I think it is a lovely idea,
Who gives a flying fishes what anyone else thinks.
It is lovely to have a list of names you like and when you meet your baby, working out who they are is the best bit.
My mum gave me a German name rather than the Scottish one the extended family would have preferred. Sometimes I liked it. Sometimes I hated it. Most of the time it didn't matter. I know your example seems more extreme but there seems more diversity in names now anyway.
Names that have negative historical associations for me seem relatively popular (Tarquin). Your name choices are gorgeous.
Priya is such a lovely name. I'm amazed it hasn't taken off in the same way names like Layla have.
I think your ideas are lovely...they are real names that have meaning to you. Go for it!
I went to uni with someone who was white British but named after a very not British friend of his dad - he did quite frequently get asked where his name was from but only in a friendly curious sort of way and he wasn't bothered by being asked. I have a couple of Chinese friends who have very English names which they are known by but also have Chinese middle names or first names they don't go by - I quite like the contrast in their names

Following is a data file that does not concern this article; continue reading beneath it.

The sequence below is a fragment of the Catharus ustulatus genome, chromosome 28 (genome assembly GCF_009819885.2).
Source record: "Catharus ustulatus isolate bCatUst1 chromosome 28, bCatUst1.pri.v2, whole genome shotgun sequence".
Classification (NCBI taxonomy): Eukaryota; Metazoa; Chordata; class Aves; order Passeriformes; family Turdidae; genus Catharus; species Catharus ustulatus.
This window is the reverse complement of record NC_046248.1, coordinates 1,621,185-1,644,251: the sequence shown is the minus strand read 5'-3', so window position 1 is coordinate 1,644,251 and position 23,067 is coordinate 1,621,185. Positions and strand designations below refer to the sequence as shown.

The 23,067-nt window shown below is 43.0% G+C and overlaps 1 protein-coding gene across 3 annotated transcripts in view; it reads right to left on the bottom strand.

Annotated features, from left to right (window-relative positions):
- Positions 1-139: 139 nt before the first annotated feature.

Tbh, I wouldn't and find it a bit weird.
Maybe unite the two ethnicities? One British and one ethnic for first and middle names?
I love the name Priya, heard it first on The Big Bang Theory, and assumed it was spelt Pria. I would consider it for a dd. Zeeshan nit so much but not hecause of ethnic7ty, I'm just not fond.
I love Aoife but have no Irish connections. It wouldnt put me off.
Go for it. As long as you like it and understand the meaning in the original language, who cares. Most "British" names have Latin, Greek, Hebrew, French or Germanic origins anyway.
I think the idea in itself is lovely/fine, and the names you like are lovely.
But (and I'm sorry for this)...